MIC Develops Protocol to Determine Range of Electric Motorcycles

MICWhen you buy a bike, you’re probably going to consider the MPG. But what if you buy an electric bike? How do you determine the range of a bike that isn’t powered by gas?

Electric motorcycle manufacturers have their own ways of determining a bike’s range, but there isn’t an industry standard. The MIC hopes to change that with the City Riding Range Test Procedure for Electric Motorcycles.

Developed by the MIC’s Electric Vehicle Task Force, the City Riding Range Test Procedure will determine how far a bike will travel on a single charge.

“Widespread adoption of this new standard could really help shoppers who are looking to purchase an electric motorcycle,” said Larry Little, chairman of the MIC Board of Directors. “The MIC is the perfect place to unite various stakeholders and reach consensus on workable test procedures that will benefit both consumers and manufacturers.”

Electric motorcycle manufacturers will not be forced to use the City Riding Range Test, but the MIC is confident that most manufacturers will adapt the new method.

The MIC procedure is based on the Urban All-Electric Range Test that is used in California for electric cars.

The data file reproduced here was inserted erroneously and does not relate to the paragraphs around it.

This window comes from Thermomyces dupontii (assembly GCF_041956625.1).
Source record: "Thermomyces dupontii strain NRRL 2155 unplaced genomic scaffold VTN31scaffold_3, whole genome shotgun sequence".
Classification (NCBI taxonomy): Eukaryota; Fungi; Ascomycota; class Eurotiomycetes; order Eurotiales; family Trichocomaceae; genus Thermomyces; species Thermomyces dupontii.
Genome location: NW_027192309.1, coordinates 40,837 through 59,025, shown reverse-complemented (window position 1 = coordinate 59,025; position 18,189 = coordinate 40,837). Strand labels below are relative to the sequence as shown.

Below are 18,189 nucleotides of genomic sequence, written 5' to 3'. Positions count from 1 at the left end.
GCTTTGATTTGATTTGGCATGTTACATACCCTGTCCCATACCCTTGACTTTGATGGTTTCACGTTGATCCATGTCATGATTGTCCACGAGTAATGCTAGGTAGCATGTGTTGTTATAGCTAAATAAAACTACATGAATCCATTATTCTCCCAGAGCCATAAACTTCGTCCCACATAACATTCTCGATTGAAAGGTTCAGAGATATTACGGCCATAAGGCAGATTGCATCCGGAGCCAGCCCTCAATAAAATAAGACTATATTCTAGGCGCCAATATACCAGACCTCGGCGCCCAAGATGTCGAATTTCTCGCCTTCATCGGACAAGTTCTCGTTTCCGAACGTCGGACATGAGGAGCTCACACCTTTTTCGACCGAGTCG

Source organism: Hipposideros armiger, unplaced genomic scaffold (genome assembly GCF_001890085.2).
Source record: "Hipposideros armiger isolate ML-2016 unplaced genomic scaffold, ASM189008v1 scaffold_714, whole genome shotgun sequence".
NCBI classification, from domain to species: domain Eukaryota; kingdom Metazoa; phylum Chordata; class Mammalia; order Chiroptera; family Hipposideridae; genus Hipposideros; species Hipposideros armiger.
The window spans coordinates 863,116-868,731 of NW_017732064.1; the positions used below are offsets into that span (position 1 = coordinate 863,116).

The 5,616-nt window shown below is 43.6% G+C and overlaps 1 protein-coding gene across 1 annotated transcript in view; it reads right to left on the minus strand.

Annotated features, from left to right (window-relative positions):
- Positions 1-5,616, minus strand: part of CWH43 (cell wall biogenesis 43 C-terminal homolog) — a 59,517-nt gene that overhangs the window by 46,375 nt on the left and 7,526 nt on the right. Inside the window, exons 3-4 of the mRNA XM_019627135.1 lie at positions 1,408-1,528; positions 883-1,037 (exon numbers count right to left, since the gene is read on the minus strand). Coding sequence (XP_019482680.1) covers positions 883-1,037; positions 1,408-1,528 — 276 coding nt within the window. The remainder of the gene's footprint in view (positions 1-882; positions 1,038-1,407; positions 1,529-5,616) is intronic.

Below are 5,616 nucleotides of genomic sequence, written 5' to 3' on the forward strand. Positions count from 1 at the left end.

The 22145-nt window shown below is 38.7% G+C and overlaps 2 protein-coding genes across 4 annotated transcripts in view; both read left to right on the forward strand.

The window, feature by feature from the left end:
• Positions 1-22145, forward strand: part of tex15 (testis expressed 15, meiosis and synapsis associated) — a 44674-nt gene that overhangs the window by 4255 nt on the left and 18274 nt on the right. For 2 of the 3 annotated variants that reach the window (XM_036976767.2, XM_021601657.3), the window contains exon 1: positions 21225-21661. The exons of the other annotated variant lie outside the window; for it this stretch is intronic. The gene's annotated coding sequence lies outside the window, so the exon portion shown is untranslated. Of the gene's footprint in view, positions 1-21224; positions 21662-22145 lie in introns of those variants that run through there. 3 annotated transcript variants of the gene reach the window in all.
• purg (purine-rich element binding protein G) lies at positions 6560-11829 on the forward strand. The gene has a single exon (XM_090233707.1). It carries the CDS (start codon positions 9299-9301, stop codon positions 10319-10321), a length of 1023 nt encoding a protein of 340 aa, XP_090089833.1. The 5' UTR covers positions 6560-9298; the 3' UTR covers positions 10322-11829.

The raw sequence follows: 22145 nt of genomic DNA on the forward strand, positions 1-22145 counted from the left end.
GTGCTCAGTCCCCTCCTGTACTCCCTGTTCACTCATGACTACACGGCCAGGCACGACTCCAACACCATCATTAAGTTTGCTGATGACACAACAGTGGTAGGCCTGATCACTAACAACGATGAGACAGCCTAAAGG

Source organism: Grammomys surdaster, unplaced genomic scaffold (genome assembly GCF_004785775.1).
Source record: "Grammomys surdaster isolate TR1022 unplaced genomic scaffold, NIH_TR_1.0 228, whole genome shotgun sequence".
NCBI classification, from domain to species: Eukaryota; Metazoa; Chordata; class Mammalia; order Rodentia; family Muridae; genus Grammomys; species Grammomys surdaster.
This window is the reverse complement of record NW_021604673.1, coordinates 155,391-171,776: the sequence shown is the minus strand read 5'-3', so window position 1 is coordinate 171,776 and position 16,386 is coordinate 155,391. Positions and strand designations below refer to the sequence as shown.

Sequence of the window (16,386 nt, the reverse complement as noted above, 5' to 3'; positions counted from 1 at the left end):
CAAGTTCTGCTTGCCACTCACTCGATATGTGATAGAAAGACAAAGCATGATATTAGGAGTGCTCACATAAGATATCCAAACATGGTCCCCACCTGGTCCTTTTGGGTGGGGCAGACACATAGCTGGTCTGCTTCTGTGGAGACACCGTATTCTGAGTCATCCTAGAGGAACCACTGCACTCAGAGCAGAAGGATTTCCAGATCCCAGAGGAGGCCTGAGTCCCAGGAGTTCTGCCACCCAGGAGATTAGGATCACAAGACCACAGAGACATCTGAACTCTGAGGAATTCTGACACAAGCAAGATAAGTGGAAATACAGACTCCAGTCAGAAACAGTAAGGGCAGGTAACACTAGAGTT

From an MIC press release:

“Starting with a fully charged battery, range is determined based on the distance that can be traveled before the vehicle is no longer able to keep up with a specified speed-time profile. The basic driving cycle in the protocol sets top speed at 56.7 mph and average speed at 19.6 mph. A low-speed driving cycle, with a top speed of 36.5 mph and an average speed of 17.7 mph, is used for vehicles with a maximum speed under 56.7 mph but not below 20 mph. The MIC test procedure is not intended for vehicles with a top speed under 20 mph.”

Brammo, Quantya, and Zero, the major producers of electric bikes, all have at least one representative on the MIC’s Electric Vehicle Task Force.

“It’s vital for electric motorcycle manufacturers to have standards that we can agree on and that customers will find useful,” said Scot Harden, vice president of global marketing for Zero Motorcycles in Santa Cruz, Calif. “We appreciate the much-needed efforts of the MIC, and everyone connected with the Electric Vehicle Task Force, as more and more electric motorcycles emerge on the market.”

Courtesy of AllAboutBikes.com

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